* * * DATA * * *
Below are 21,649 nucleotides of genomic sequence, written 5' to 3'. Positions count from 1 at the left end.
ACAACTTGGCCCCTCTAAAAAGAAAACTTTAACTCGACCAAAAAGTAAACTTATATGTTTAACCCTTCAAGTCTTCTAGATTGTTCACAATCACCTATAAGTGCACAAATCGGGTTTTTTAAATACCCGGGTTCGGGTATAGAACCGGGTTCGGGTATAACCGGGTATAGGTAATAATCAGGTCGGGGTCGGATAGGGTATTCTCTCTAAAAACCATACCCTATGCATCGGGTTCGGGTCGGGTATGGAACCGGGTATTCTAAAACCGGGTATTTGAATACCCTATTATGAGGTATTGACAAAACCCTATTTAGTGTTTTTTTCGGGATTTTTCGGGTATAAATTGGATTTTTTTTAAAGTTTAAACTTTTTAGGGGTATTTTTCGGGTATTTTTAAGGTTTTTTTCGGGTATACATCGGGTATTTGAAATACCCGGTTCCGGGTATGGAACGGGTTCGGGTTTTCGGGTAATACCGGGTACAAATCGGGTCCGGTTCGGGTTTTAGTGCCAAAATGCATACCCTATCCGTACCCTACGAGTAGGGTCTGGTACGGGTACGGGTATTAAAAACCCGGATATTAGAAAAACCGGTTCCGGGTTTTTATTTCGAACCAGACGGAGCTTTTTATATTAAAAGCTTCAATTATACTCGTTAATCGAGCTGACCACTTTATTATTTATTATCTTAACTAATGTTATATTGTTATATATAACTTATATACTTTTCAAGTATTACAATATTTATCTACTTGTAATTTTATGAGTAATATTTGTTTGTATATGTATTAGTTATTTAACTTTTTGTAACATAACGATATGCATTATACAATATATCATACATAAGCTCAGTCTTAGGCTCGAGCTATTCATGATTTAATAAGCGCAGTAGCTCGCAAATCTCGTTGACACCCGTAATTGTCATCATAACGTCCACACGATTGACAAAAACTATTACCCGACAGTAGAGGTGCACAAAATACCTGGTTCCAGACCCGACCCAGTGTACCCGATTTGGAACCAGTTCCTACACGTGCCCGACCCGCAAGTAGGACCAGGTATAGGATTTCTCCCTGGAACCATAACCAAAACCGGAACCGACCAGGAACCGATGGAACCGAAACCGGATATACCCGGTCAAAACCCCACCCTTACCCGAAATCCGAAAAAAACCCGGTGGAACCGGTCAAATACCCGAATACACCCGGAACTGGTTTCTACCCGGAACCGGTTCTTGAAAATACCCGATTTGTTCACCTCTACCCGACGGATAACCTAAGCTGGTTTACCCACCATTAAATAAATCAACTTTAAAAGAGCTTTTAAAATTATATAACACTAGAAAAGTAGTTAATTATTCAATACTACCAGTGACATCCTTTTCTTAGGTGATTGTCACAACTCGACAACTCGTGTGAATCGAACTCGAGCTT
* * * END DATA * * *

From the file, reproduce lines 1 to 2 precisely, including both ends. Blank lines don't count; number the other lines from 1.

Below are 21,649 nucleotides of genomic sequence, written 5' to 3'. Positions count from 1 at the left end.
ACAACTTGGCCCCTCTAAAAAGAAAACTTTAACTCGACCAAAAAGTAAACTTATATGTTTAACCCTTCAAGTCTTCTAGATTGTTCACAATCACCTATAAGTGCACAAATCGGGTTTTTTAAATACCCGGGTTCGGGTATAGAACCGGGTTCGGGTATAACCGGGTATAGGTAATAATCAGGTCGGGGTCGGATAGGGTATTCTCTCTAAAAACCATACCCTATGCATCGGGTTCGGGTCGGGTATGGAACCGGGTATTCTAAAACCGGGTATTTGAATACCCTATTATGAGGTATTGACAAAACCCTATTTAGTGTTTTTTTCGGGATTTTTCGGGTATAAATTGGATTTTTTTTAAAGTTTAAACTTTTTAGGGGTATTTTTCGGGTATTTTTAAGGTTTTTTTCGGGTATACATCGGGTATTTGAAATACCCGGTTCCGGGTATGGAACGGGTTCGGGTTTTCGGGTAATACCGGGTACAAATCGGGTCCGGTTCGGGTTTTAGTGCCAAAATGCATACCCTATCCGTACCCTACGAGTAGGGTCTGGTACGGGTACGGGTATTAAAAACCCGGATATTAGAAAAACCGGTTCCGGGTTTTTATTTCGAACCAGACGGAGCTTTTTATATTAAAAGCTTCAATTATACTCGTTAATCGAGCTGACCACTTTATTATTTATTATCTTAACTAATGTTATATTGTTATATATAACTTATATACTTTTCAAGTATTACAATATTTATCTACTTGTAATTTTATGAGTAATATTTGTTTGTATATGTATTAGTTATTTAACTTTTTGTAACATAACGATATGCATTATACAATATATCATACATAAGCTCAGTCTTAGGCTCGAGCTATTCATGATTTAATAAGCGCAGTAGCTCGCAAATCTCGTTGACACCCGTAATTGTCATCATAACGTCCACACGATTGACAAAAACTATTACCCGACAGTAGAGGTGCACAAAATACCTGGTTCCAGACCCGACCCAGTGTACCCGATTTGGAACCAGTTCCTACACGTGCCCGACCCGCAAGTAGGACCAGGTATAGGATTTCTCCCTGGAACCATAACCAAAACCGGAACCGACCAGGAACCGATGGAACCGAAACCGGATATACCCGGTCAAAACCCCACCCTTACCCGAAATCCGAAAAAAACCCGGTGGAACCGGTCAAATACCCGAATACACCCGGAACTGGTTTCTACCCGGAACCGGTTCTTGAAAATACCCGATTTGTTCACCTCTACCCGACGGATAACCTAAGCTGGTTTACCCACCATTAAATAAATCAACTTTAAAAGAGCTTTTAAAATTATATAACACTAGAAAAGTAGTTAATTATTCAATACTACCAGTGACATCCTTTTCTTAGGTGATTGTCACAACTCGACAACTCGTGTGAATCGAACTCGAGCTT